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Dan Deacon: America

August 28, 2012  |  10:06am
Dan Deacon: <i>America</i>

“America” is not an easy word to digest. It can be framed in many ways and evoke many feelings. Patriotism, fear, passion, injustice, pride, home, separation, control, liberty, freedom, doubt—America can be used to make its countrymen feel tremendously guilty or warmly dignified. It is something worth attacking and defending. It is a gift and a curse. There is no right or wrong way to talk about America, but we all seem to agree that it is something, at least internally, that needs to be talked about.

Dan Deacon has spent most of his adult life acting foolish, and I think he would agree with me. An intelligent, cognizant and profoundly talented man, he was unfortunately content to fix himself as a cynical, rambling malcontent—eating dinners out of dumpsters in a convoluted, and ultimately self-indulgent, takedown of corporate America. It’s sad to see people respond to serious issues with angry nothings, but that’s who Deacon was. Up until a couple years ago he honestly thought the world was going to end in 2012. This pulpy apocalypse would wash away all the human trash, all the problems, all the degradation from the planet, and finally the world would know peace.

This is, of course, not the most efficient form of protest. So when Deacon decided to call his latest record America, I expected the same self-involved, anti-social, anti-human rant we’ve all collectively come to expect from that DIY state of mind. Thankfully, this is not that. Dan Deacon is not the same person he was in 2006, or even 2009. His views have matured; he’s become more compassionate, more measured, and in a lot of ways, more determined. America is not the reductive, monochromatic protest album you might expect. It instead is a vaguely optimistic rumination of all the endless complications—the ugliness, the beauty, the good and the evil that come with living under the canopy of the stars and stripes. In terms of pure philosophy, America is an album that deserves our respect.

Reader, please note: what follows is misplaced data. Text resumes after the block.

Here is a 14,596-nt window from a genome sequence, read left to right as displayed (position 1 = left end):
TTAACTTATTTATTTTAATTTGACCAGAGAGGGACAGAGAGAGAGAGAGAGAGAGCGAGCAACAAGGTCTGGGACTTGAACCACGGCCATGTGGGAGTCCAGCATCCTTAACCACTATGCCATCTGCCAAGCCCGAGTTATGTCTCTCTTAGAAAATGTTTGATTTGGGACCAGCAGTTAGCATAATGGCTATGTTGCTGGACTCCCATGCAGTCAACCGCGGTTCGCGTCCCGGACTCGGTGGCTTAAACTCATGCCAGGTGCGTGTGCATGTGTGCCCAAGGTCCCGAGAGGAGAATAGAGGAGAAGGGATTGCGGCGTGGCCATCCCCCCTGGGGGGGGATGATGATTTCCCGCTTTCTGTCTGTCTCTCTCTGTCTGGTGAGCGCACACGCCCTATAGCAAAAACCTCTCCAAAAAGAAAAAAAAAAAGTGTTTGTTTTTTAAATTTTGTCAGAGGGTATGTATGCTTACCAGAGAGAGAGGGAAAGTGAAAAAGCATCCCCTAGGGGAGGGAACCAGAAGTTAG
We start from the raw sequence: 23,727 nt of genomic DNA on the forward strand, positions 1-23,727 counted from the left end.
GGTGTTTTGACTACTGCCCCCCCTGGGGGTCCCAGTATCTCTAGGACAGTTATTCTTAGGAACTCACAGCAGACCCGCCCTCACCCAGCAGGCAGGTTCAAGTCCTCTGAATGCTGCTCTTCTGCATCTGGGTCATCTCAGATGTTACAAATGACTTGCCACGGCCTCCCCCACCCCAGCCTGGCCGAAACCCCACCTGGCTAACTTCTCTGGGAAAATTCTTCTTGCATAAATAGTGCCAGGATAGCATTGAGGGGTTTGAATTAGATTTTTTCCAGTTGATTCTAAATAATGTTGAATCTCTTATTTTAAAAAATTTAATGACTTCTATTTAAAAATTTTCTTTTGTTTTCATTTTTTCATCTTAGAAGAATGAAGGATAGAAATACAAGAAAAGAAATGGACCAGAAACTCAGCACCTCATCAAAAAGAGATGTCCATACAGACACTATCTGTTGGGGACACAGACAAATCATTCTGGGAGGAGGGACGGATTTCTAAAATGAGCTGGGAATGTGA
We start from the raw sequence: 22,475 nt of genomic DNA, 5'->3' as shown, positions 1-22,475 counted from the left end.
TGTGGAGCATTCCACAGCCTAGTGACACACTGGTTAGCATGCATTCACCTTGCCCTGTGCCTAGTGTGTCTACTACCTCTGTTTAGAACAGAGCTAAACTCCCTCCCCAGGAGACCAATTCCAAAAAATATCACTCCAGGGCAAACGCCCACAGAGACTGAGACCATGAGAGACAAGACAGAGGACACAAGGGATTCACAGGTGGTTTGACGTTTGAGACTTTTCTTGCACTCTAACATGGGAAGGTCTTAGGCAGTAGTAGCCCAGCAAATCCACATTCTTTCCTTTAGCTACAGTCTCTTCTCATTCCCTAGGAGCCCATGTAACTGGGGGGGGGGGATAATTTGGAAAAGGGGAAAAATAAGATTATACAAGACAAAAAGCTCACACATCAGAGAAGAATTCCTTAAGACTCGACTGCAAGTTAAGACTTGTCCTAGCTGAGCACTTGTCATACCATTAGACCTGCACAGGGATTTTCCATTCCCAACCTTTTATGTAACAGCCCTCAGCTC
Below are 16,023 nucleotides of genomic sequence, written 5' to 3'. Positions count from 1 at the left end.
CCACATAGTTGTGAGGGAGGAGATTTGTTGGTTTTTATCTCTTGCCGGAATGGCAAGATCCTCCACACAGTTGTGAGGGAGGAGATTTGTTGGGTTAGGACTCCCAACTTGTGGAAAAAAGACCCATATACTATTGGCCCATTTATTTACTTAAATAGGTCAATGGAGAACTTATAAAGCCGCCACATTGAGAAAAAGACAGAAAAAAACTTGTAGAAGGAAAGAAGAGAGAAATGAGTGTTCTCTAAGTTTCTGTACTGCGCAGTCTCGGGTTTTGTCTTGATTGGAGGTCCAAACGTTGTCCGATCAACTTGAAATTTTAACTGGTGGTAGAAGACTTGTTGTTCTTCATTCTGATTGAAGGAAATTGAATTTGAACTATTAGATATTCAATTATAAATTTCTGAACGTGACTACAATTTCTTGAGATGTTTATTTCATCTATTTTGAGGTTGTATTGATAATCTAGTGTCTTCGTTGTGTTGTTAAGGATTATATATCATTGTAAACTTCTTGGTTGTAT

It comes in two parts. America begins as the usual fruity, synthetic, Dan Deacon bounce, and ends as an electrified neo-classical overture. These are substantial songs— the queasy, schizoid “Lots,” the propelling power-tool thrust under “Guilford Avenue Bridge”—but Deacon is clearly more focused on his big backhalf statement. America, chronicled in four acts. I’d like to think of it as his thesis, his coming-to-terms, reflecting all the self-aware angles you ought to have when you’re writing about a topic this dense. There’s the mutated “USA I: is a Monster” or the multifaceted, violently hopeful “USA IV: Manifest,” but there’s also “USA III: Rail,” a fluttering composition built as a tribute to the impossible diversity of this country—the mountains plains and deserts, but also the fertility and relentless uniqueness of its communities.

In writing an album about America, Dan Deacon has categorically refused to take the easy way out. He’s not interested in the obvious questions or the uncomplicated perceptions—at least not anymore.

All of this is very important and deserving of any discourse it earns, but on a technical level, America is not great protest music. Sure, you can get a hefty dosage of implied ideology from the song titles and the pre-release interviews, but by nature Dan Deacon is not a political songwriter. He’s made his name off cartoonish, sugar-loaded dance music, and he’s not changing his game too much here—so the sentiments he’s keen on expressing don’t exactly work in his repertoire. His words are fractured and obfuscated, and his hooks are yippy and savagely gleeful as ever. For such an honest presentation of charged ethics, I don’t feel urged to question anything, mostly because America doesn’t seem oblique enough for its pedigree. Perhaps that’s a good thing; it makes him less preachy, and you can find a rewarding arc if you know the record’s context, but it’s not something you can acutely learn from the music. America is still undoubtedly an epic, but maybe not the world-addressing opus that Deacon might’ve wanted to make.

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